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The Algemeiner noted that B’nai B’rith Magazine challenged the Bavarian Ministry of Science and the Arts to explain why silverware stolen from a German Jewish woman by Nazis was still being held, ultimately leading to the artifact being returned to the woman’s descendants.

Read in the Algemeiner

The descendants of a German Jewish woman will be given restitution for silverware forcibly taken from her by the Nazis in Munich, after intervention by the magazine of B’nai B’rith International, the Jewish organization said on Thursday.

Hermine Bernheimer —who was born and raised in Göppingen, Germany, and later moved to Munich — was adhering to a 1939 Nazi order that Jews must turn over precious metal objects to their local pawn shops when she reliquished a silver cup she owned, according to B’nai B’rith Magazine. She was later deported to the Theresienstadt concentration camp and murdered.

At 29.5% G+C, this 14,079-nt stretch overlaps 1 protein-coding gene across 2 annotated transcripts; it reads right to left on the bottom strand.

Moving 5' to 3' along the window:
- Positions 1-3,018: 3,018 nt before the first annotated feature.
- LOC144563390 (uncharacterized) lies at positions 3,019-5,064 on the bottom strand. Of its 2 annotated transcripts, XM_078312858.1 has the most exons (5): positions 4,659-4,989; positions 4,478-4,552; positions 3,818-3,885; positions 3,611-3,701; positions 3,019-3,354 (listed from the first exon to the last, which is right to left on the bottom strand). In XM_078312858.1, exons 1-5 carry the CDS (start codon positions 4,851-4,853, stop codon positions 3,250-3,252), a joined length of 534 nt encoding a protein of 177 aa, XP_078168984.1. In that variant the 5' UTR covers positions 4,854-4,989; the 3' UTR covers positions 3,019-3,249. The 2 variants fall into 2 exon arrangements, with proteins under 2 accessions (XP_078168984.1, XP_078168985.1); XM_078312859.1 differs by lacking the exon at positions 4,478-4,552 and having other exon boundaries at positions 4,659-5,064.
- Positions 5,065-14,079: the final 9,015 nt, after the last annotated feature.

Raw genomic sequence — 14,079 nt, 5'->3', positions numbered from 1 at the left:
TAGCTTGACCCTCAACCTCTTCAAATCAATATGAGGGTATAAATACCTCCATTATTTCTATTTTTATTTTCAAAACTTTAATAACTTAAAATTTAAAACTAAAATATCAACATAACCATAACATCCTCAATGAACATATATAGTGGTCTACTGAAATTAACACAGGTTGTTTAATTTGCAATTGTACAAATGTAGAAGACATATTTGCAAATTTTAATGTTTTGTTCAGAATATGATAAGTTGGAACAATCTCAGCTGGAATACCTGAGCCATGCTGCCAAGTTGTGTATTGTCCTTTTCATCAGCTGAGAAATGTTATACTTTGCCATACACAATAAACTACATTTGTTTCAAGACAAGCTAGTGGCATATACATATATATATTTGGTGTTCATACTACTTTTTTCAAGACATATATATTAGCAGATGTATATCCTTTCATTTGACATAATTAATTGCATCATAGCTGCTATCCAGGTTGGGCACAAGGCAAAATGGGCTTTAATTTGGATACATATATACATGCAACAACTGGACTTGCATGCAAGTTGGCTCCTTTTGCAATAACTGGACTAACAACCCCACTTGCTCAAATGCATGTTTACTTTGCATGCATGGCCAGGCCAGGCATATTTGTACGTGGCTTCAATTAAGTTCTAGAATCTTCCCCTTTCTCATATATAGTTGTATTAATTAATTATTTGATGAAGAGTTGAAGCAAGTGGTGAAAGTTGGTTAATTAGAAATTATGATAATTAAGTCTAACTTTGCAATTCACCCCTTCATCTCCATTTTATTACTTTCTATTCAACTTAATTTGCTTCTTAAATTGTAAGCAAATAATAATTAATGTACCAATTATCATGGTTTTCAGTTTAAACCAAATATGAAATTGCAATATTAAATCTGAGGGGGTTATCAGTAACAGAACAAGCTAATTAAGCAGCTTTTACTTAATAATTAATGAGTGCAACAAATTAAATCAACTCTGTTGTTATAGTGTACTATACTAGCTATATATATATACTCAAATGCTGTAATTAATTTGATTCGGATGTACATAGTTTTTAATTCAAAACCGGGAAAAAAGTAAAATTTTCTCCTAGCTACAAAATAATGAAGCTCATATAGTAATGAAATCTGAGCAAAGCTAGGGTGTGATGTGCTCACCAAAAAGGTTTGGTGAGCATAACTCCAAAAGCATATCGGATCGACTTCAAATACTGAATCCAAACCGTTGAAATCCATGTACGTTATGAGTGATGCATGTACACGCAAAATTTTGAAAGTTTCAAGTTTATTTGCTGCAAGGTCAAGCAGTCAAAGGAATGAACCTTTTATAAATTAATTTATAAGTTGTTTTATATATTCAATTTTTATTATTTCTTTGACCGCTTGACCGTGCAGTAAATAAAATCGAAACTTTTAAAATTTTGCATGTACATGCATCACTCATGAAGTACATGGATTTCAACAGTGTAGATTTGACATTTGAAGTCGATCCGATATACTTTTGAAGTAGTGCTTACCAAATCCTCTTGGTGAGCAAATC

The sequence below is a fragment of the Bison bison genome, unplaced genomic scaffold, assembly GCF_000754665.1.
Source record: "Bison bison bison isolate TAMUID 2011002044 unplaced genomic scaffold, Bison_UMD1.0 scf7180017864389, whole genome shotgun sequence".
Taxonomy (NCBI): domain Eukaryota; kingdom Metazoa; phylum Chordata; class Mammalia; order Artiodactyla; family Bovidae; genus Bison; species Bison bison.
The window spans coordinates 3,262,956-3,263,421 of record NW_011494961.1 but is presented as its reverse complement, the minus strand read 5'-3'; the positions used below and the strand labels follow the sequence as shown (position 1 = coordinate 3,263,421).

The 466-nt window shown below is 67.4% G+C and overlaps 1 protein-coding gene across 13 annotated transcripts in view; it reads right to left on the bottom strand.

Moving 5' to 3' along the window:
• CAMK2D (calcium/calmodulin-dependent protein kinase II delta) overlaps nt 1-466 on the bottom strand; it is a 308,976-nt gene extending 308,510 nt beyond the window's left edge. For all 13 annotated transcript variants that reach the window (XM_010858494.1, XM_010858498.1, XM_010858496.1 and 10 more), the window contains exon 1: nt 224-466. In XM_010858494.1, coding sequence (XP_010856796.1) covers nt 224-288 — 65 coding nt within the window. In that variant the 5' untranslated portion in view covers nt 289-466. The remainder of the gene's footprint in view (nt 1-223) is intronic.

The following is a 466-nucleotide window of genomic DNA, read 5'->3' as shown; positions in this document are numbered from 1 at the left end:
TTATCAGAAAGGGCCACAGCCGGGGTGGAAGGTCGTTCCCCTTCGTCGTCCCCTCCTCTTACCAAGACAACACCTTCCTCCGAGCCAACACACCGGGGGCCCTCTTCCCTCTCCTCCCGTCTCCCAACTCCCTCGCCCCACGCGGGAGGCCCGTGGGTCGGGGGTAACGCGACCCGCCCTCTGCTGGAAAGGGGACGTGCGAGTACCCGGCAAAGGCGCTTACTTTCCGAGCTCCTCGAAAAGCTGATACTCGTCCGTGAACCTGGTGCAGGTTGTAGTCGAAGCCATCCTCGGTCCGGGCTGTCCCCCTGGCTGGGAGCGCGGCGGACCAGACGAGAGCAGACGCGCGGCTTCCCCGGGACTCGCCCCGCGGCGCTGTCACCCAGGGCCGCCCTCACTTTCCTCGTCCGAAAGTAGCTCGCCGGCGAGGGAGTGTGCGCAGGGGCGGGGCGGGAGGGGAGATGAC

​Her great-niece Naomi Karp first learned about the silver cup in January 2020 from Dr. Matthias Weniger, head of provenance research at the Bavarian National Museum in Munich, which had the item held in storage for decades. Karp proved her relationship to Bernheimer, but she and her extended family had been waiting since April 2021 for the Bavarian Ministry of Science and the Arts to sign paperwork releasing the item to Bernheimer’s family.

After B’nai B’rith Magazine’s Dina Gold reached out to the ministry, asking why the objects were still being held by the national museum, the ministry signed the paperwork last month. Bernheimer’s family has decided to give the cup to the Jewish Museum in Goppingen.

​“I’m thrilled that the logjam has been broken and grateful for Dina’s help,” Karp said.

Weniger commented, “There can never be a truly happy ending after all that’s happened. But I look forward to handing the cup, at Naomi and her family’s request, to the Jewish Museum in Göppingen, to be a permanent memory of Hermine’s terrible fate and that of so many others.”

B’nai B’rith said more details about Bernheimer’s silver cup and its history will be featured in magazine’s winter edition.